At last! A clear night in what so far has been an awful spring. The long-awaited arrival of mild spring nights brings a sky sprinkled with a few naked-eye star clusters. This is the most famous, and appears as a fuzzy glow in the constellation of Cancer the Crab. Indeed, to the unaided eye, there’s not much else to see in Cancer. But this cluster is a dandy in binoculars. Called the Beehive, this is one of the few deep-sky objects known since antiquity. Apparently, the Greek poet Aratos mentioned it in 260 B.C., describing it as a “little mist.” A hundred years later Hipparchus included it in his star catalog, calling it a “cloudy star.”
It wasn’t until 1609 that Galileo, using his pioneering telescope, resolved the cloud into a mass of stars. Any binoculars will do the same today. This close-up view more closely matches the view through a modern telescope, showing its subtly coloured blue and yellow stars.
In 1769 Charles Messier included it as object #44 (the Pleiades was #45) in his first catalog of what we now call deep-sky wonders. To him, however, these fuzzy spots in the sky were just distractions to his goal of hunting the fuzzy things that really mattered – comets.
The stars of M44 really do belong together in a gravitationally-bound cluster of up to 1000 stars, traveling together through space since the time about 600 million years ago when they formed out of what must have been a massive gas cloud. That’s a pretty good age for a star cluster; most break apart and scatter around the Galaxy after just a few tens of millions of years. However, the Beehive sits about 600 light years away, above the main disk of the Milky Way and its spiral arms. Its location makes it partly immune to the disruptive tidal forces of the Galaxy. Because it lies above the galactic plane we see it far off the band of the Milky Way, shining in our spring sky sparsely populated with bright stars and lacking the rich assortment of clusters and nebulas scattered along the winter and summer Milky Way.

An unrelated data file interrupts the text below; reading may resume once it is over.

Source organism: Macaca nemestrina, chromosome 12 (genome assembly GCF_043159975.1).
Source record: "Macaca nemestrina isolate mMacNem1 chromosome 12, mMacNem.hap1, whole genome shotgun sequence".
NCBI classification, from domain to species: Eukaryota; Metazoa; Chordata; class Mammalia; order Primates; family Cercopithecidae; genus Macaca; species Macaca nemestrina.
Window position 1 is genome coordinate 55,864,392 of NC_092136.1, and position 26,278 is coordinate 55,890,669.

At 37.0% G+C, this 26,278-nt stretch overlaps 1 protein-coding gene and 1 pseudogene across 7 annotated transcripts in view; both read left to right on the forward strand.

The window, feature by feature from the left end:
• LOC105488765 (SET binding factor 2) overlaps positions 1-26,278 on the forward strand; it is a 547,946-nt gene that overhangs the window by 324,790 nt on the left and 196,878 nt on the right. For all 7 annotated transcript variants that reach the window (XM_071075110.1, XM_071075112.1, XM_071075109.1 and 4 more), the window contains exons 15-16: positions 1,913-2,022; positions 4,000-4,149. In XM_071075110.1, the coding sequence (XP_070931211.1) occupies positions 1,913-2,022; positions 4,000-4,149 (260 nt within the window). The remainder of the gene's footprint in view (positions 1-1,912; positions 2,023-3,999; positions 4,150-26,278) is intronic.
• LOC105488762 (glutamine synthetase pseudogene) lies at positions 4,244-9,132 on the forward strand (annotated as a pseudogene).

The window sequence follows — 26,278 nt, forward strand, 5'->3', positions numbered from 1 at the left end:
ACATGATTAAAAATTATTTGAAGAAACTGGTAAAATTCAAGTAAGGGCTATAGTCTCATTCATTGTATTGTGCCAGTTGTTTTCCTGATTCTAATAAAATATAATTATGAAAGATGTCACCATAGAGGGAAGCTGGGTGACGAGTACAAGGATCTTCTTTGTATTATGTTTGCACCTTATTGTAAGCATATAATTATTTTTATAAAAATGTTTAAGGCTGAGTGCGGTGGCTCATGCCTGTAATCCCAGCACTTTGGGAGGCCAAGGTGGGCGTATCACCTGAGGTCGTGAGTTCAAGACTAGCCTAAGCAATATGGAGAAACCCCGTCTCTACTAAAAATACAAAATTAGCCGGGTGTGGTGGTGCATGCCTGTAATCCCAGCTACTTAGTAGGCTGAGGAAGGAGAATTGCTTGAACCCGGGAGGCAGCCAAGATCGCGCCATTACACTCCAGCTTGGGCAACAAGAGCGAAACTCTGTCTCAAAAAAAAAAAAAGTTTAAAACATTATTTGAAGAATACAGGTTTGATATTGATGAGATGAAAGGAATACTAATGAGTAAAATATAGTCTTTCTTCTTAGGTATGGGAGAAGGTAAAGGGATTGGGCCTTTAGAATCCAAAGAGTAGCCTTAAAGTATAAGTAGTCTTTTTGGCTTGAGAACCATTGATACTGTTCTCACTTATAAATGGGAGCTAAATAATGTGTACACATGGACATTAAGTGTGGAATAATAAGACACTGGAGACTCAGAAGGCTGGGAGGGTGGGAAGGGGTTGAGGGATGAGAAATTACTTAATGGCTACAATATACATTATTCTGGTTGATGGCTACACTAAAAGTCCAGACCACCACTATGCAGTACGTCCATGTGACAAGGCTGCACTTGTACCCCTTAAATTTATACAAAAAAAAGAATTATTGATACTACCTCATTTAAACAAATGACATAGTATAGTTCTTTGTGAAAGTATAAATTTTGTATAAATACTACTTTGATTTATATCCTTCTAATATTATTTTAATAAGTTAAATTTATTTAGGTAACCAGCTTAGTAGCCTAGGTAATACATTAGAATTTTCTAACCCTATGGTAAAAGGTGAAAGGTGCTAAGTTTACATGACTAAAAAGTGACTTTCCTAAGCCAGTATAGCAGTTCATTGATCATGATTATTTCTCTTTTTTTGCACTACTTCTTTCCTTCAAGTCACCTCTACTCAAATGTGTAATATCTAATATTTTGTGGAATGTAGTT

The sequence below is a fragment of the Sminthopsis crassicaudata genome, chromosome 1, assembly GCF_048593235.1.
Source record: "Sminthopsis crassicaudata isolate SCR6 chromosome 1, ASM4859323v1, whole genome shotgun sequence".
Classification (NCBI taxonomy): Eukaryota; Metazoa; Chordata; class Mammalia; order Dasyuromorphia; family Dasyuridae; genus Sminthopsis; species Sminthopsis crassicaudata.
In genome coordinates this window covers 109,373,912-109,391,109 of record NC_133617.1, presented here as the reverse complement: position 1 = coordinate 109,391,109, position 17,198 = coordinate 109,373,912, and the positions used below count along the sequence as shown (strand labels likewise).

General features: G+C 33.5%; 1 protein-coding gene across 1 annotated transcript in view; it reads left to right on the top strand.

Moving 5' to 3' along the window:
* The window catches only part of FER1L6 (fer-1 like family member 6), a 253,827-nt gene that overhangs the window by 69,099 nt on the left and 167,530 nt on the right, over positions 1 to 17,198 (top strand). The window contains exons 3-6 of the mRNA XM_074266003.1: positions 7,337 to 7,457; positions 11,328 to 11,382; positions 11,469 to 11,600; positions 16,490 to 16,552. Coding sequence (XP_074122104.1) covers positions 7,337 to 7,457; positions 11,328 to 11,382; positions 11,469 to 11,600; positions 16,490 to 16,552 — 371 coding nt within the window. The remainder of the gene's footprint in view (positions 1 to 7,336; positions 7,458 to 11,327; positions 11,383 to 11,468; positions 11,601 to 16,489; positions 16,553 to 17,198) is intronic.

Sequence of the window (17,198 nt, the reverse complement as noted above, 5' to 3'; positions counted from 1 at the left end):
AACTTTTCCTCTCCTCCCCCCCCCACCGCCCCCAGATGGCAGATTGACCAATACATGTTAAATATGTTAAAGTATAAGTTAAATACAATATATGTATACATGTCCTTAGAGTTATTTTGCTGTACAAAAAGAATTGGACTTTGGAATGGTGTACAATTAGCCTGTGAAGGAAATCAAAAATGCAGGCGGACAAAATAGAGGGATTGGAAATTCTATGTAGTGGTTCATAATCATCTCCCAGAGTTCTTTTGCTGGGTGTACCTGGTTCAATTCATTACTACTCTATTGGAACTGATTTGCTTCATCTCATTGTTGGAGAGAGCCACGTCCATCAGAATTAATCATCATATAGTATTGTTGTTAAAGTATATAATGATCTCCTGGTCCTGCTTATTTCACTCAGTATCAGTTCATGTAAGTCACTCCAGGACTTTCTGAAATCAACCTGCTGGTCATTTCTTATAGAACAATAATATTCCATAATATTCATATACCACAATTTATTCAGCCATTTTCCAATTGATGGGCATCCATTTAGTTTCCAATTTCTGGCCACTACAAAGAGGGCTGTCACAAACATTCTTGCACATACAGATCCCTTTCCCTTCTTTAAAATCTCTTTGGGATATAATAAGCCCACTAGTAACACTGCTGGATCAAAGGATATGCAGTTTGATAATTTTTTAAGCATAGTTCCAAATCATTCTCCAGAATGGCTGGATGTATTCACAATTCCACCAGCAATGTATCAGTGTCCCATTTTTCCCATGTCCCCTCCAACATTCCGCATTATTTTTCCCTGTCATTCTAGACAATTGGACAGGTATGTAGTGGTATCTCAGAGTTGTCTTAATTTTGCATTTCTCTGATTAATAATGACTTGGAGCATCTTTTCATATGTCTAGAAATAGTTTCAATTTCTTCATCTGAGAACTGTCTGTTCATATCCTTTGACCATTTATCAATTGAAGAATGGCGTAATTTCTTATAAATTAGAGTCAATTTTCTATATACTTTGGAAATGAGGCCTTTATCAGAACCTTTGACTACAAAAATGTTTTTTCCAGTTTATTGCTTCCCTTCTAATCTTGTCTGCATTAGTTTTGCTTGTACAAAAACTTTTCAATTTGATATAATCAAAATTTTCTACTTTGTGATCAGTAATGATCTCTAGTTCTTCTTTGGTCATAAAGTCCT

For this exposure I used a favourite scope, the TMB 92mm apo refractor, a compact and fast little telescope perfect for imaging big binocular-class objects like this. This is a stack of four 4-minute exposures at ISO 800 with the Canon 7D camera. A Photoshop routine added the diffraction spikes, purely for photogenic value.
– Alan Dyer, April 2011 / Image © 2011 Alan Dyer